ALBUM: Patterns - EP
ARTIST: Piri Piri
Etymologically derived from a type of spice also known as the African bird’s eye chili, Piri Piri have unveiled a selection of hot-headed dance-tracks that match the artists’ namesake in their mixable nature and zest. But, unlike the oft-guided use of peppers, producers Joe and Christopher provide no recipe: throwing a piquant array of sounds and rhythms together to serve up a three-course meal in club music. Their flavors are not entirely arbitrary however, and though all three of their original cuts differ vastly in tone and style (if not tempo), Patterns EP manages to preserve the duo’s preference for weighty beats and tactile melodies throughout. Therefore, despite conforming to some formalistic structures in dance music, Piri Piri are not genre-chameleons. Instead, the producers explore disparate colors only to construct their own brand of intelligent headbangers.
Hailing individually from Spain and England, one might speculate that Piri Piri’s diverse sound palettes are a product of their geographies. But the album counters this notion by painting unusual scenes, unifying thematic-genres and borders far-flung from their origins. The first tune, “Peak,” rolls wildly through industrial techno and tropical house textures; playing out as a heated exchange between metal strikes and wooden congas. Whereas its precusor, “Ice Cream” (featuring London-based Sally Crumb), sinks jagged glassy synths into a retro rhythm and bass groove, transforming into some vampiric disco. Piri Piri therefore produce quite a heterogeneous mixture on Patterns EP, pieced together with heavy percussions, offhand samples and pitched drum-rolls filtering in and out of the track. While the last original on the EP, the subaqueous “Quest,” also stirs these ingredients in, it provides a thoughtful break from the rigid bodily instructions given by its precursors.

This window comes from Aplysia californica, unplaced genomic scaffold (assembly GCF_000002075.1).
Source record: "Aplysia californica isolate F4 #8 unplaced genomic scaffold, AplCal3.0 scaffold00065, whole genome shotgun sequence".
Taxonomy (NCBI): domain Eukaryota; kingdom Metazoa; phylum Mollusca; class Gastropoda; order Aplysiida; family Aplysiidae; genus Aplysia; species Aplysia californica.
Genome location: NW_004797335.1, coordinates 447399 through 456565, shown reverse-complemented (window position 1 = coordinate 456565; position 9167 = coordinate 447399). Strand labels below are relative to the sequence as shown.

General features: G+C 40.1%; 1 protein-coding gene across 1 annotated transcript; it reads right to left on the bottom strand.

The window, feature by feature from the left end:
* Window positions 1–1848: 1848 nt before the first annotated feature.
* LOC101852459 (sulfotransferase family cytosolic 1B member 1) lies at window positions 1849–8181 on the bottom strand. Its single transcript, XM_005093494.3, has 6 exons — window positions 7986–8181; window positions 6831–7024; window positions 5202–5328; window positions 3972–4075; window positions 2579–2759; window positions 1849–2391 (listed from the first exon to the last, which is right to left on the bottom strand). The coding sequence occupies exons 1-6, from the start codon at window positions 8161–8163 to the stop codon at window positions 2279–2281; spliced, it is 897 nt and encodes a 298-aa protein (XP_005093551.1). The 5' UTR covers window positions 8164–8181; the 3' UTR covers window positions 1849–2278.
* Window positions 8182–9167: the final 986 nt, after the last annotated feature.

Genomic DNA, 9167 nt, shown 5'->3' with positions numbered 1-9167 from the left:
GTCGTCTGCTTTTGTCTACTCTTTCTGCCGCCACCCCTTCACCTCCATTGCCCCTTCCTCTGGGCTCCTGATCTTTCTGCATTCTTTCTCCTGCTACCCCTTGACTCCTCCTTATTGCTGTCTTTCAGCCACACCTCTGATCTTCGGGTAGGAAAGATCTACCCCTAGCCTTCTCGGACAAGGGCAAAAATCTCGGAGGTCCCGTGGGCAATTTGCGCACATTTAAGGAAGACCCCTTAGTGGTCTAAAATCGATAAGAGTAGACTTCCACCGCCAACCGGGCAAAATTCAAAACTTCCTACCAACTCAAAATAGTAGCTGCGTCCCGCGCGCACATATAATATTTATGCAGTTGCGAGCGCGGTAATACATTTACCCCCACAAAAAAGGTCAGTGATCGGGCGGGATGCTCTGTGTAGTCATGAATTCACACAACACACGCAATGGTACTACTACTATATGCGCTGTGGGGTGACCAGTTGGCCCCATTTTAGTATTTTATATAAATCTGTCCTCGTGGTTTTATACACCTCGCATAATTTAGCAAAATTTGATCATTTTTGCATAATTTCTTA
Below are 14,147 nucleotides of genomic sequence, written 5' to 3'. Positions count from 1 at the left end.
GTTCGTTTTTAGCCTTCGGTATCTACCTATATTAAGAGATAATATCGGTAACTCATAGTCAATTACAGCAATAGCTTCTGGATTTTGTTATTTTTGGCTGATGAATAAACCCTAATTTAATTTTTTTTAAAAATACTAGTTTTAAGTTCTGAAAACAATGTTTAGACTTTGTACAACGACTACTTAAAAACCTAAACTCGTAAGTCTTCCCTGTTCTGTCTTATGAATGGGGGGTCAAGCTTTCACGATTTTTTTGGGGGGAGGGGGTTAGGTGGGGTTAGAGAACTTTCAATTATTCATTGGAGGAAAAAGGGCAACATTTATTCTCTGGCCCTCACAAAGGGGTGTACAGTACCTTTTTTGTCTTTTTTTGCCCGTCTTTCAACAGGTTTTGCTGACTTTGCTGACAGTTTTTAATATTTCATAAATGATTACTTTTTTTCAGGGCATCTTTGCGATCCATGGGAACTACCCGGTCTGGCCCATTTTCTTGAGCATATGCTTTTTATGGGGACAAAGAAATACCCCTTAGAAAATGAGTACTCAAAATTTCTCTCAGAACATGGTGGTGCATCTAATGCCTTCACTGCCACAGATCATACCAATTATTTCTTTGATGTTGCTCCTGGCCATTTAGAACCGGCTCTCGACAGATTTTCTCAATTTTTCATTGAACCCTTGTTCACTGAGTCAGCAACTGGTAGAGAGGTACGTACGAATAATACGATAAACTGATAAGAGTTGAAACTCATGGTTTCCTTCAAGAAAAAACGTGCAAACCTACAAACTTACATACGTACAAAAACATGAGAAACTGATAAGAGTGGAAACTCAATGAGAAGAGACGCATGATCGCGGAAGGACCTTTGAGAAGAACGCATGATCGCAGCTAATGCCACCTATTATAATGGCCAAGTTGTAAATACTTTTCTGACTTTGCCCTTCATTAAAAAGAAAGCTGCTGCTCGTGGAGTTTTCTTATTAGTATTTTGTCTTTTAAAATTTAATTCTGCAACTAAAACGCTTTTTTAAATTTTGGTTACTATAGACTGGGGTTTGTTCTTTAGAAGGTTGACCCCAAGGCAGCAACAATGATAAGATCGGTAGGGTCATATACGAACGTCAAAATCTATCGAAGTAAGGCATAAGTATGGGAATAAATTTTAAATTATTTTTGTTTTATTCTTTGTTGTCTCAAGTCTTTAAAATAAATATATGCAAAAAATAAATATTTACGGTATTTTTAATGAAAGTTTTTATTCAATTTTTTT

This album never lingers for long, fluently arranging layer upon layer to ensure that its listeners stay motivated. Most of these energies are concentrated in the texture and rhythm, so those who do not enjoy intricate percussive lines might want to give this album a skip. Otherwise, it is the minutiae that make Piri Piri’s productions so gripping: intelligently tweaking phrases with each iteration, adding and subtracting substances to extract different expressions of the beat or increase the pace of their attack. Such is the economic use of elements in Piri Piri’s songs that merely accentuating its different parts constitutes linear motion. Patterns, though, is not entirely minimalist, nonetheless the duo manage to maintain the integrity of each component no matter how cluttered the framework becomes.
Despite the professional production quality, there is a childish joy in experimentation that directs the album—indeed, the two producers are quite young, having dropped their debut Manifesto EP on Sounds of Sumo only two years before. In contrast, this effort reveals a level of maturation but still seems to draw from adolescent caprice: a sense of unbridled exploration infuses itself into their compositions, free to wander through curious soundscapes and dislocated spaces. When combined with a deft hand in production, this spirit of adventure is infectious, offering an explanation for Piri Piri’s steady ascendance in the London club scene. That their sophomoric release should mark the relaunch of the excellent Belgian Silverback Recordings Imprint is certainly a testament to the duo’s well-deserved hype.
Indicative of their gains in traction, Patterns is finished-off with remixes from a host of talented and (relatively) prominent artists: Parisian colleague Jean Nipon, Sound Pellegrino affiliate Matthias Zimmermann, grime-revisionist Visionist, and recent Boiler-room feature Neana. Though their versions provide some variation to Piri Piri’s strut, it is difficult to match the South Londoners’ mesmerizing ferocity. Neana’s messy scramble of “Quest” definitely deserves a listen though, while Visionist puts a decidedly grimy spin on “Ice Cream.” Neglecting these tracks would be unfair, but it is more telling of Piri Piri’s compelling force that a serious remix cast does not steal the limelight. Patterns EP thus presents a riveting collection of eclectic and intelligent designs by two exciting figures in the London club scene. It is true that their techniques are by no means unfamiliar to music producers, but the duo do breathe fresh air into dance music that can, at times, suffer from formulas and an overbearing desire to maximize the “bump” in each tune.
“Here we go again”